The team was set. Nobody on the team wanted the new guys. So when Bill and Bob Cleary joined the US ice hockey team at the deadline, just prior to the start of the Olympic Winter Games in Squaw Valley California, their reception was, well, icy. “When we arrived on the rink in Denver, the other players walked by us without saying a word,” Bill Cleary told me recently.
“I thought, well, this is going to be fun.”
The brothers Cleary were members of the US ice hockey team and Olympic champions, not in 1980 – the Miracle on Ice- but in 1960, the so-called “Forgotten Miracle”. While Jim Craig, Mike Eruzione, and Mark Johnson became house-hold names at Lake Placid in New York, by beating the Russians on their way to gold and glory, the 1960 US ice hockey team did that first.
Captain Jack Kirrane, star goaltender Jack McCartan, John Mayasich, the Christian brothers, and the Cleary brothers shocked the hockey world by knocking off perennial powers Canada, the Soviet Union and Czechoslovakia in succession. The Cleary brothers alone accounted for 24 points in the seven Olympic games, and they weren’t even on the team two weeks before.
As Bill told me, they were businessmen first. He and his brother Bob were just starting a fledging insurance company. Bob was married and Bill was soon to be. Playing in the Olympics would have meant lost revenue. But the coach of the US team, Jack Riley, was heading a team that was struggling, losing to teams across the country. So Riley was persistent. “He kept calling me. I don’t know how many, but quite a few. I finally said, if you want to take me, you have to take Bobby too. Bobby was good, the leading collegiate scorer in the country, and was on the 1959 World Championship US team.”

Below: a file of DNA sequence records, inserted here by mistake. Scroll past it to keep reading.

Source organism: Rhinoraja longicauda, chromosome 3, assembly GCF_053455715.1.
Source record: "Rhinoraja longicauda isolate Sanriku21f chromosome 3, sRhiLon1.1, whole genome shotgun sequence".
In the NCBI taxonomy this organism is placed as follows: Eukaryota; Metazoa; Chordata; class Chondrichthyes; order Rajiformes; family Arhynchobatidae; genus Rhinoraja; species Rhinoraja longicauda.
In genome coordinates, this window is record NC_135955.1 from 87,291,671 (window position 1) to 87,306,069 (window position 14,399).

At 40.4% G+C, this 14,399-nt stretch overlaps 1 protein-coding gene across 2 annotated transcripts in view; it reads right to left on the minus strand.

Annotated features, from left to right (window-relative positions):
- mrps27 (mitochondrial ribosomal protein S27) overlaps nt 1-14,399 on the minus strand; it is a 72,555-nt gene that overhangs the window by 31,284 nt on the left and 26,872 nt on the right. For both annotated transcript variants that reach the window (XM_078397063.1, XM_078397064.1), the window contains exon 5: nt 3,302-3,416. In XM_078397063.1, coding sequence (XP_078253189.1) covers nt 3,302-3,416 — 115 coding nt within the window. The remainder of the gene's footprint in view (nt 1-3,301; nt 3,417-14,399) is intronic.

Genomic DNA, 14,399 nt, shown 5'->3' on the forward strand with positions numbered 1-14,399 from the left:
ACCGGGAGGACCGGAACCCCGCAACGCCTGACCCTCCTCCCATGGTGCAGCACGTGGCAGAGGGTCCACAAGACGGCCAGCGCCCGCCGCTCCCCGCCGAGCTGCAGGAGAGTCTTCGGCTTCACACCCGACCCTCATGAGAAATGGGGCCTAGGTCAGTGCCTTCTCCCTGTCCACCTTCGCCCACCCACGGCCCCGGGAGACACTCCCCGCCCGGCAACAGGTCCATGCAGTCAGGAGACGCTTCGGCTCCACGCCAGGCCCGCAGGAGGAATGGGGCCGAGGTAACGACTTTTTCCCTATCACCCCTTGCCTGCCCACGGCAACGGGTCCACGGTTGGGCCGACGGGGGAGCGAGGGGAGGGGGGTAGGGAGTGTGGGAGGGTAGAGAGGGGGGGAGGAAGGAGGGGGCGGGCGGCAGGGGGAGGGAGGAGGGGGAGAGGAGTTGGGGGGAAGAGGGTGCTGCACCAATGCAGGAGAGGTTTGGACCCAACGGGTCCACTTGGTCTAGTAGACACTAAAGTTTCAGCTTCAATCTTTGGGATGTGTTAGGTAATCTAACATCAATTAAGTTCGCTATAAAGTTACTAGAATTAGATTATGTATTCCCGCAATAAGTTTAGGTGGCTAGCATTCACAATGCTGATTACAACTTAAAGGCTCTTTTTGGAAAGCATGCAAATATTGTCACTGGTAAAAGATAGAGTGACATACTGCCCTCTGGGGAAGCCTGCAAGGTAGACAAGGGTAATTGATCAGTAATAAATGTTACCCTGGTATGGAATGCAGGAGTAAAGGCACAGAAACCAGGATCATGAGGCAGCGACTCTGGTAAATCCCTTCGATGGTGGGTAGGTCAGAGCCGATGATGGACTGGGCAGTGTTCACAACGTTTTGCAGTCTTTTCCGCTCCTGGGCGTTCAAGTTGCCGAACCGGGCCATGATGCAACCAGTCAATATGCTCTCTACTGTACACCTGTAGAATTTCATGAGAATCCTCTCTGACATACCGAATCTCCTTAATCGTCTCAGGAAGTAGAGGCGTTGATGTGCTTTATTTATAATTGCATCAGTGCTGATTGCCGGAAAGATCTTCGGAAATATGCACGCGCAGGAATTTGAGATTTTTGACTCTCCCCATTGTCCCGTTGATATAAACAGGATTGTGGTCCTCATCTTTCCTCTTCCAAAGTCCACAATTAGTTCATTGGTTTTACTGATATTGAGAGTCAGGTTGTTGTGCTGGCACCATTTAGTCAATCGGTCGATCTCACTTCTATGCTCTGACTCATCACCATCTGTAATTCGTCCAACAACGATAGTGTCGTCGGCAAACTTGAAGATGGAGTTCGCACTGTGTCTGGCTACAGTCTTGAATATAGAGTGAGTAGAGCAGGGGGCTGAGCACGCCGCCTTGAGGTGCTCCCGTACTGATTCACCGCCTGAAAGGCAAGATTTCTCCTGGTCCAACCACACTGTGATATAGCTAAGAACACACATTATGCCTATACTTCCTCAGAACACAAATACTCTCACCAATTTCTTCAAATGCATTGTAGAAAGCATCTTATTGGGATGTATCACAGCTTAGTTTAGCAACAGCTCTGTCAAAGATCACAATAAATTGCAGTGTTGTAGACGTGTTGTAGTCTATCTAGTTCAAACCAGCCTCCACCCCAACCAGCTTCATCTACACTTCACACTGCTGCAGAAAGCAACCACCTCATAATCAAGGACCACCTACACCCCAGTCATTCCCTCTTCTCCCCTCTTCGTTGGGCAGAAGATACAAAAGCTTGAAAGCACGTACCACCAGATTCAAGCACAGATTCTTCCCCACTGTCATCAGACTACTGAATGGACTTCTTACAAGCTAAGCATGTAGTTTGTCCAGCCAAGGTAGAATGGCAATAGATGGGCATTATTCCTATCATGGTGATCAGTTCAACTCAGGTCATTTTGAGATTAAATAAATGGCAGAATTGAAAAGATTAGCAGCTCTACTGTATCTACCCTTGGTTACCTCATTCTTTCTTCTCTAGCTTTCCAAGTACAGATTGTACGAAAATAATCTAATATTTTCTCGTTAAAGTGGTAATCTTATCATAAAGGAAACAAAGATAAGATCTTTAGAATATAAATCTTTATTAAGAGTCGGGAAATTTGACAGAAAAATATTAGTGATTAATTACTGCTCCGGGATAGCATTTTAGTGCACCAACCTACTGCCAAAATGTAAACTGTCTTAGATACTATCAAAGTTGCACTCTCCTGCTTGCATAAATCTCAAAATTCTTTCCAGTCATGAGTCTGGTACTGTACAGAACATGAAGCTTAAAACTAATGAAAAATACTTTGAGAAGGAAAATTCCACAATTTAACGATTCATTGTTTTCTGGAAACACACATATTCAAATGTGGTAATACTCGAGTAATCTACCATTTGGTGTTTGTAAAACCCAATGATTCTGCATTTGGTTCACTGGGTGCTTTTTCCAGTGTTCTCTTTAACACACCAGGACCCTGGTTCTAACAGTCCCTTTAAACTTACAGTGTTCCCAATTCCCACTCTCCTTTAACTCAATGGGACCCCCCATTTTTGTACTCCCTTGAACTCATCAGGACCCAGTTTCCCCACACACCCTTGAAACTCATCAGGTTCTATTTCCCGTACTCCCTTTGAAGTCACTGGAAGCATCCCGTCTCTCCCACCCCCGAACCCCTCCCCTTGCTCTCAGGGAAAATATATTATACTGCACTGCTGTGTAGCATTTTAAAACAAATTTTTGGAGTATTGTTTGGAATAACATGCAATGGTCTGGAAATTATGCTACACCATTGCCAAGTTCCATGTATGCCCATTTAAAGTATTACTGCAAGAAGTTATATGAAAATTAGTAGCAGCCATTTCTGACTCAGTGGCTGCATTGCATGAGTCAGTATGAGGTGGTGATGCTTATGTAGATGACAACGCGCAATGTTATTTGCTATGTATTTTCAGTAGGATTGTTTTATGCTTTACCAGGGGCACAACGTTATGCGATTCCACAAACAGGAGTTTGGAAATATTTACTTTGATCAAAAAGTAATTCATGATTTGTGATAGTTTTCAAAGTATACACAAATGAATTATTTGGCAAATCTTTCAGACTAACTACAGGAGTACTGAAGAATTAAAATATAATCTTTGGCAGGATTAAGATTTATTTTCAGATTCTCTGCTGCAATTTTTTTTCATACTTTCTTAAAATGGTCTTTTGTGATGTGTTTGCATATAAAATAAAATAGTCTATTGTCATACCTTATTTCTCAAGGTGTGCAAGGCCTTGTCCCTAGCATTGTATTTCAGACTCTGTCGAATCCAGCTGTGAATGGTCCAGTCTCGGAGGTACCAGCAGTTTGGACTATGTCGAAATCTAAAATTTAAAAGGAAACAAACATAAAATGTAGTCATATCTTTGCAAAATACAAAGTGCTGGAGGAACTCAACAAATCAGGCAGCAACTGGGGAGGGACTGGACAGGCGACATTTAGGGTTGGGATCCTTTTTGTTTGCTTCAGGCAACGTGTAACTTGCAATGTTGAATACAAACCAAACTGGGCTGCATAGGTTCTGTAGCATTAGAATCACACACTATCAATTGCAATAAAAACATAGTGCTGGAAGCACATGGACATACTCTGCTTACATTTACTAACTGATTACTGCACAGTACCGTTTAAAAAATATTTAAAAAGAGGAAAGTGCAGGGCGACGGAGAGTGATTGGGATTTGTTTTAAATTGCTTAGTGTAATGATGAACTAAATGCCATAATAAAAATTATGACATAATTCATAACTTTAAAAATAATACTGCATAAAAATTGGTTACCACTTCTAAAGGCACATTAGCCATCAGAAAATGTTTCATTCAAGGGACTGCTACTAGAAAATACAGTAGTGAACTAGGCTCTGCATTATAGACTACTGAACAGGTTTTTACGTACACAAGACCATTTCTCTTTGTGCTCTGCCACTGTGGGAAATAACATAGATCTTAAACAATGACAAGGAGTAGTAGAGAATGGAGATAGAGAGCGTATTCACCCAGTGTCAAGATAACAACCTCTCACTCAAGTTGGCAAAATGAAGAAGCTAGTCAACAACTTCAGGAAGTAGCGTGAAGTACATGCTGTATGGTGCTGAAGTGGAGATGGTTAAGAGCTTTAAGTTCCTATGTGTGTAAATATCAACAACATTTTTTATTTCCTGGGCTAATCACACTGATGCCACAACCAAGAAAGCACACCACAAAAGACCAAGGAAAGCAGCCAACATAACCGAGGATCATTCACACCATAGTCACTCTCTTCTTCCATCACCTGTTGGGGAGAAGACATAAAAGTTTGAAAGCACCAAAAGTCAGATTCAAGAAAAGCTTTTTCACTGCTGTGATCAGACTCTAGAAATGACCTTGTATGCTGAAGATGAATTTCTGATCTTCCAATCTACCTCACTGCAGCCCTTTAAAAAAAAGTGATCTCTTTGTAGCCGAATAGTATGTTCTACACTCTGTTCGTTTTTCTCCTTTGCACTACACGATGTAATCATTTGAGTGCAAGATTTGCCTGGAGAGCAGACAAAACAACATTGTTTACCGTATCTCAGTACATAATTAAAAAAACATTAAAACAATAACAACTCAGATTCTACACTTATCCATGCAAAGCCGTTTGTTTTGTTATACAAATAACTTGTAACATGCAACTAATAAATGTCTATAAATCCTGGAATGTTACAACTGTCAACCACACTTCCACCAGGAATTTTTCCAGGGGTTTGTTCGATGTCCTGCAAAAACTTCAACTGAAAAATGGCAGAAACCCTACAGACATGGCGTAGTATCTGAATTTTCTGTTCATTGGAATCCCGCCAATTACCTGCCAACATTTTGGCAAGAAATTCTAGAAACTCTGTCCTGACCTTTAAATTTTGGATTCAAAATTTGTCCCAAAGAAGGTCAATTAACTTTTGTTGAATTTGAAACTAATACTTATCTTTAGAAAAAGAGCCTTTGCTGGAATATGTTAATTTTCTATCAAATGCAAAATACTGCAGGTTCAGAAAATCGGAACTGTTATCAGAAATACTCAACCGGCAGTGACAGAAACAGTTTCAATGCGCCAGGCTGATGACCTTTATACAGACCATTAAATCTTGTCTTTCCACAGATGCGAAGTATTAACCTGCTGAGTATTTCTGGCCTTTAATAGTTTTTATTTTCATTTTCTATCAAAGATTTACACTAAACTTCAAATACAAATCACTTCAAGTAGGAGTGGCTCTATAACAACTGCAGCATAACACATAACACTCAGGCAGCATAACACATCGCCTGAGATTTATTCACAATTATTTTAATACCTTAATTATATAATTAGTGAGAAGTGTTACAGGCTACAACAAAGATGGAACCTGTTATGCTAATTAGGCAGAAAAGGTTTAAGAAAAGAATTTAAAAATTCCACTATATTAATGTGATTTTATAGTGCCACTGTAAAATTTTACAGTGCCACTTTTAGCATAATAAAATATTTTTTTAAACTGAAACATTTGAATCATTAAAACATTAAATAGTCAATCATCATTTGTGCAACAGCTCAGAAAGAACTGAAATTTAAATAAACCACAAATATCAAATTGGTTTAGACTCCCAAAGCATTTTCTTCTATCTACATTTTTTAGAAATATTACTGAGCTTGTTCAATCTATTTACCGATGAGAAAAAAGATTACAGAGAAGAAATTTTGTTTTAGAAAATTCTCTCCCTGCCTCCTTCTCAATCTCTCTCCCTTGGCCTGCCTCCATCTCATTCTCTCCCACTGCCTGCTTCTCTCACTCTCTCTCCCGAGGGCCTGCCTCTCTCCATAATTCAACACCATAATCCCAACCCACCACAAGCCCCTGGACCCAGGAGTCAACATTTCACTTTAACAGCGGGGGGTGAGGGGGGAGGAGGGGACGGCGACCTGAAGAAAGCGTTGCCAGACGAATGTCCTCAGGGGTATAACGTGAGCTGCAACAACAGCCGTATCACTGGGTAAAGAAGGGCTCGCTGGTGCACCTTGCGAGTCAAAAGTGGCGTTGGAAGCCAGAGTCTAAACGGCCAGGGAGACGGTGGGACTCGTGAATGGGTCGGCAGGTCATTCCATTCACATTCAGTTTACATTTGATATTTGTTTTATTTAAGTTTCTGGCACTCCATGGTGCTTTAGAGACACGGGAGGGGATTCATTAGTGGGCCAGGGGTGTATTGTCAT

Coach Riley convinced Bill Cleary to join, and with him came his brother Bob. This led to two cuts from the team, one very famous one – Herb Brooks – the eventual coach of the 1980 US team. But this decision proved decisive. Once the brothers Cleary joined, the team did not lose a single match prior to or during the Olympics.
Bob Cleary passed away a month ago, on September 16.
“Bobby was a classic centerman,” said his brother Bill. “He had a great ability to know where people were on the ice, a sixth sense. And he smelled the net. In the game against the Canadians, he scored the first goal. If you ever watch the game, he won the face off, and when Mayasich passed toward the net, Bobby was prone in the air when he chipped the puck into the net.”
Bill and Bob Cleary were brothers on the team, but when they first arrived on the team, as remarked on earlier, there was no brotherly love for them. It took one game in the Olympics to turn that around, according to Bill. “When we first got on the ice for the first game, my brother passed it to me. I shot the puck and it hit the other winger, and the puck went into the net. There’s a great picture of the three of us hugging each other. And when we started to win, it got better.
“Today, you would never know we had those problems in the early days. We’re all very close today.”
Many remember the 1980 Men’s Ice Hockey Team. But we cannot forget the 1960 team. Here’s the trailer of the film, “Forgotten Miracle”, depicting the journey of that pioneering American hockey team.
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